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The real good news in the
recent 2nd Amendment decision

By John Silveira

Issue #113 • September/October, 2008

The June 26, 2008 Supreme Court decision, District of Columbia v. Heller, which shot down the District's Firearms Control Regulations Act of 1975 and affirmed the right of individuals to "keep and bear" arms, has both been hailed to be a victory for individual rights and damned as a curse on America's crime-ridden cities.

My first reaction on hearing the results was somewhat subdued. I felt the decision shouldn't have been so close—5-4. It was a no-brainer and should have been 9-0. Because of the narrow margin I was disappointed—and a little bit afraid of what future decisions may bring.

My second reaction was that the decision isn't broad enough. It leaves in place the power of government to continue regulating our rights. I never see that as a good thing.

My third reaction—and this is one that surprises people when I say it—is that it should not have been decided by the Court at all. Why? Because I don't like the idea that interpretation of the very document that is supposed to protect us from the tyranny of government is interpreted and adjudicated by any branch of that government. I should mention that nowhere in the Constitution is it mentioned that that august body we call the Supreme Court is to be the arbiter and arbitrator of our rights. And because of that, the 10th Amendment actually forbids it. It says:

The powers not delegated to the United States by the Constitution, nor prohibited by it to the States, are reserved to the States respectively, or to the people.

I'm not saying it's not a good idea to have the Court intercede for us and hope for the best. I'm just saying it's not "constitutional."

What the Founders had intended was for us to guard our rights ourselves. That's why they're written in everyday language rather than the legalese we've come to expect from lawyers, lawmakers, bureaucrats, and the courts. Think of it this way: Had the Founders thought our rights should be determined by a branch of the government, by men who were appointed or confirmed to their judicial seats by the very people who would deprive us of our rights, then the Founders would have taken their case to an English court in 1776, heard the inevitable decision, and today we could still be subjects of the Crown.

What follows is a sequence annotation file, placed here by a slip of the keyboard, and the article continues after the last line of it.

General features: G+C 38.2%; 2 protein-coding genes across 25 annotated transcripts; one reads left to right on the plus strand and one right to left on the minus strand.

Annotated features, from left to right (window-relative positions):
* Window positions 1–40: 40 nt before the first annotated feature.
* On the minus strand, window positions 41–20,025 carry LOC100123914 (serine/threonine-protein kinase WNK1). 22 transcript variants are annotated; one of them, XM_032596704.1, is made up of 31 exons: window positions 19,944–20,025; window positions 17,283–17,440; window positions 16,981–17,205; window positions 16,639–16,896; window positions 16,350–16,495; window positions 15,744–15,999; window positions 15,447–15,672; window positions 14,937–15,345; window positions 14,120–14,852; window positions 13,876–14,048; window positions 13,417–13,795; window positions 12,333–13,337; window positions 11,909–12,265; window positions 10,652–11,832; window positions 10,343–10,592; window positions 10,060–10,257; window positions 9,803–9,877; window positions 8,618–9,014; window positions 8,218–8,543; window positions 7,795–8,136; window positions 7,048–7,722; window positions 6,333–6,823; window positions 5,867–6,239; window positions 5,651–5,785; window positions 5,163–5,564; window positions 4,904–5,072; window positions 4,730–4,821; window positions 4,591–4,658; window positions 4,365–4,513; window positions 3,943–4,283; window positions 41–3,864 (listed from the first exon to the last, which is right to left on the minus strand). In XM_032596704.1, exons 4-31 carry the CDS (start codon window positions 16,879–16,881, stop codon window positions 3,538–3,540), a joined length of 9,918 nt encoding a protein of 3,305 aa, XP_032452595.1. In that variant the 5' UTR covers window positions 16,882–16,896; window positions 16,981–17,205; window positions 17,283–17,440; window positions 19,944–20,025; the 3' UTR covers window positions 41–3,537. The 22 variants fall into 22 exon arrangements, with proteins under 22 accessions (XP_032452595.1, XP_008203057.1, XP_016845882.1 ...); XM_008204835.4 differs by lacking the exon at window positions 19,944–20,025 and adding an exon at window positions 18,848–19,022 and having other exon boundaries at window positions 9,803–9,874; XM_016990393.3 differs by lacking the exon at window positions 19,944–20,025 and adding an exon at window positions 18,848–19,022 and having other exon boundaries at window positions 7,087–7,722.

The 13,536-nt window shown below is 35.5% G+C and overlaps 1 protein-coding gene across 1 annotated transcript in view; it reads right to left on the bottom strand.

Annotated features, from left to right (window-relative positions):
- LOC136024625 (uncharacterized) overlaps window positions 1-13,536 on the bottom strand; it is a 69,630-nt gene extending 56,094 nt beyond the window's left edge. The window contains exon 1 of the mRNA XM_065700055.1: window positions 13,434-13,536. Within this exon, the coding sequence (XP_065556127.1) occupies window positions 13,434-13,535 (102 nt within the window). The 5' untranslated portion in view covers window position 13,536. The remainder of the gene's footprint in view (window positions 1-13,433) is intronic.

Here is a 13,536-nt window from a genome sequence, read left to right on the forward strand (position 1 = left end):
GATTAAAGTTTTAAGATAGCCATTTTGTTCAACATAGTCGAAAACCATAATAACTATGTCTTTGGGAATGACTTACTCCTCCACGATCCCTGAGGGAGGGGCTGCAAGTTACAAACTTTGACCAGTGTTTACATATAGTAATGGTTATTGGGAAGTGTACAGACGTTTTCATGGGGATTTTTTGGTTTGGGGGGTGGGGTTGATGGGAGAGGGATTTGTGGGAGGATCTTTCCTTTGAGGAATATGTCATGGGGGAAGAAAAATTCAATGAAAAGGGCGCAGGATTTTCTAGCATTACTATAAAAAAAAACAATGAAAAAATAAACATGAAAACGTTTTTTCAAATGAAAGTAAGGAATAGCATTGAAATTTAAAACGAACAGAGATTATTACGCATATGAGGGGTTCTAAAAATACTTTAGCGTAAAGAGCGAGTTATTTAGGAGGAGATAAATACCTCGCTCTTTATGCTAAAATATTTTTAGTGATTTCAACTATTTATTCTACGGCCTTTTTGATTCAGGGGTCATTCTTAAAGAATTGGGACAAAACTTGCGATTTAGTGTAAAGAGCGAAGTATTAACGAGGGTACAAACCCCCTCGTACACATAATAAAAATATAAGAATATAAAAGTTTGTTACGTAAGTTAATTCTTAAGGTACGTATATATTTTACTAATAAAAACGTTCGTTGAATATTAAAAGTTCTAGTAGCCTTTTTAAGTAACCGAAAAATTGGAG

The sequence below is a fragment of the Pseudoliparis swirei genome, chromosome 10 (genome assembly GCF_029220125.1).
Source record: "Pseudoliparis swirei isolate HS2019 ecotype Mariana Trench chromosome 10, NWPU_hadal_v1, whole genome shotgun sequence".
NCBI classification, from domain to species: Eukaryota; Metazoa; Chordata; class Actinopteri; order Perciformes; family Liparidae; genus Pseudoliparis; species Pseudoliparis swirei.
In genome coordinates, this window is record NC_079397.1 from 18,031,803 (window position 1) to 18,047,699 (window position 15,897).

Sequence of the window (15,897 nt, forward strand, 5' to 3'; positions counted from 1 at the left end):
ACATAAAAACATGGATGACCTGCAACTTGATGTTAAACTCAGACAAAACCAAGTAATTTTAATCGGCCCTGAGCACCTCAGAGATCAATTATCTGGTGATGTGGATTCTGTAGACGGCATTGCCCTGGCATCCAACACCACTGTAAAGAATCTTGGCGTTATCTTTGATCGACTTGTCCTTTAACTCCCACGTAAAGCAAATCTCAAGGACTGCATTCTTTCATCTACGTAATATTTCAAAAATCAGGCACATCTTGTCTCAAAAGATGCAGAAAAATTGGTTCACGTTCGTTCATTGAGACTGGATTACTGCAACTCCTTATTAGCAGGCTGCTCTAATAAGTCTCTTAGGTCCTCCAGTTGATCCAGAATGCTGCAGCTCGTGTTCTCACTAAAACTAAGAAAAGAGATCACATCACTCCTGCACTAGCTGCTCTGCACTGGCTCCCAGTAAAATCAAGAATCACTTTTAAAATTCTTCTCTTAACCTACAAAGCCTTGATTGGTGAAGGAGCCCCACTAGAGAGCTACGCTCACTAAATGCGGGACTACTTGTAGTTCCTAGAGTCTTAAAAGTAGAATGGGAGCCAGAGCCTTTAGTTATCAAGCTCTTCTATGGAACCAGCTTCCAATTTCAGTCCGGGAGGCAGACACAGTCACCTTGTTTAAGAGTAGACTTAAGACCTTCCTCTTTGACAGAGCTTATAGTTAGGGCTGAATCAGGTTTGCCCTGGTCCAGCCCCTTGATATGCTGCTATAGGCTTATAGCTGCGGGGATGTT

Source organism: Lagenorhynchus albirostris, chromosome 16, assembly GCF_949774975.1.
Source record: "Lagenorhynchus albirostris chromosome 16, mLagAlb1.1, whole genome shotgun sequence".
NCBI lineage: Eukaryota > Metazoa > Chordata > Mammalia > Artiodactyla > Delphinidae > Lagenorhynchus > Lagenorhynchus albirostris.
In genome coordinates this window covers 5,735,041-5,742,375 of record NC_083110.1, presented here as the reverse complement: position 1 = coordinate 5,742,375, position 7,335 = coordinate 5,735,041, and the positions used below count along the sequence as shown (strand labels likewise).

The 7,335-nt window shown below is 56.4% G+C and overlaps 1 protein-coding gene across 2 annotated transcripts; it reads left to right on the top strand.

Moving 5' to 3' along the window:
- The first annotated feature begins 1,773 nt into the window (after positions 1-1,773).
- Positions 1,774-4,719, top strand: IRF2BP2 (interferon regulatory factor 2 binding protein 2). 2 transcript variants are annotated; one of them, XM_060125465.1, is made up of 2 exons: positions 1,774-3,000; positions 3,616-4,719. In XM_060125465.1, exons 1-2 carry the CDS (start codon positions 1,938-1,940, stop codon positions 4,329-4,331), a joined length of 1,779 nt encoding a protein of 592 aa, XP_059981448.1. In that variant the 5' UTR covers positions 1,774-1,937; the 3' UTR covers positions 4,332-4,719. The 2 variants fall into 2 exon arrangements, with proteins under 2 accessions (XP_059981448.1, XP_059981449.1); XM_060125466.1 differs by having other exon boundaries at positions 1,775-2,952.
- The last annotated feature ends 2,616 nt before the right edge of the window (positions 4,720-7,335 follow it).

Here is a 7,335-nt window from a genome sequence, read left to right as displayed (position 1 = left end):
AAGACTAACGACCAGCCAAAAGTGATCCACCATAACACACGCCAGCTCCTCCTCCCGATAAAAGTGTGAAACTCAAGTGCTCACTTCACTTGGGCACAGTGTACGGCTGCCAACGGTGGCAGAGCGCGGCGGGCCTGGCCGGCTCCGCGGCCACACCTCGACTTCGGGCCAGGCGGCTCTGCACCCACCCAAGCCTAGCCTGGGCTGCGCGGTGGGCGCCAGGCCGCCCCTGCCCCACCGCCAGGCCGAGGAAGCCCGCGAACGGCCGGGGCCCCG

So, was there anything in the decision I did like? Yes. I was stunned to discover that the majority decision ruling was based on the Natural right of self-defense.

Why is this important? Because I rarely hear anyone, in any branch of government, talk about our Natural or God-given rights. Even the mainstream media rarely uses either of these terms. But Natural or God-given rights are exactly what the Founders had in mind when they wrote the Declaration of Independence, the Constitution, and the Bill of Rights. But on June 26th, though the Natural right to self-defense is mentioned nowhere in the Constitution, at least five of the justices suddenly acknowledged its existence. That's good.

I've tried, again and again, to point out to people that the primary reason the Bill of Rights was included in the Constitution was to remind the citizenry and the government that we have rights under any government. But they never intended it to be an exhaustive or comprehensive list of our rights nor was it intended to be the source of our rights as many people, including lawyers and politicians, have come to believe. Hence the term we commonly use: constitutional rights.

But we don't have constitutional rights, folks. The English, Canadians, and even the Russians have constitutional rights. We have Natural or God-given rights. The Founders had intended us to be the first (and, so far, the only) country where the citizens have rights that are not gifts from politicians, bureaucrats, the courts, or even the Founders themselves.

John C. Eastman, Associate Dean of Chapman University's School of Law and director of the Claremont Institute's Center for Constitutional Jurisprudence commenting on the decision said, "...the Second Amendment, like its sister amendments, does not confer a right but rather recognizes a natural right inherent in our humanity." This kind of sentiment is rarely reported by the press, nor is it taught in our schools. Frankly, I don't think either the people who inform us nor the people who educate us are any longer aware of it.

Worse, I don't think many so-called legal experts are aware of it. Consider this: Justice Stephen Breyer's dissenting opinion was based on the fact that self-defense is not explicitly mentioned as a reason for the 2nd Amendment. Apparently, neither he nor the three justices who joined him understand where our rights come from. Presumably, they feel what rights we have are a gift from him and the rest of the government. That's dangerous.

If the American people will just sit up and listen to what the decision was based on, and realize where our rights really come from, maybe we can stop the erosion of our freedoms, and perhaps we can even get back the ones we've lost.

Finally, there's the question: "What would Washington, Adams, Jefferson, or any of the other Founders have done if confronted by the loss of rights we're experiencing today. Well, there's a little ditty making the rounds on the Internet that says the ultimate defense of our liberties is in three boxes:

  • the ballot box
  • the jury box
  • the ammo box.

When the first two failed them, the Founders had to reluctantly turn to the third. I hope we never have to resort to it again. But it is one of the reasons for the 2nd Amendment.




Read More by John Silveira

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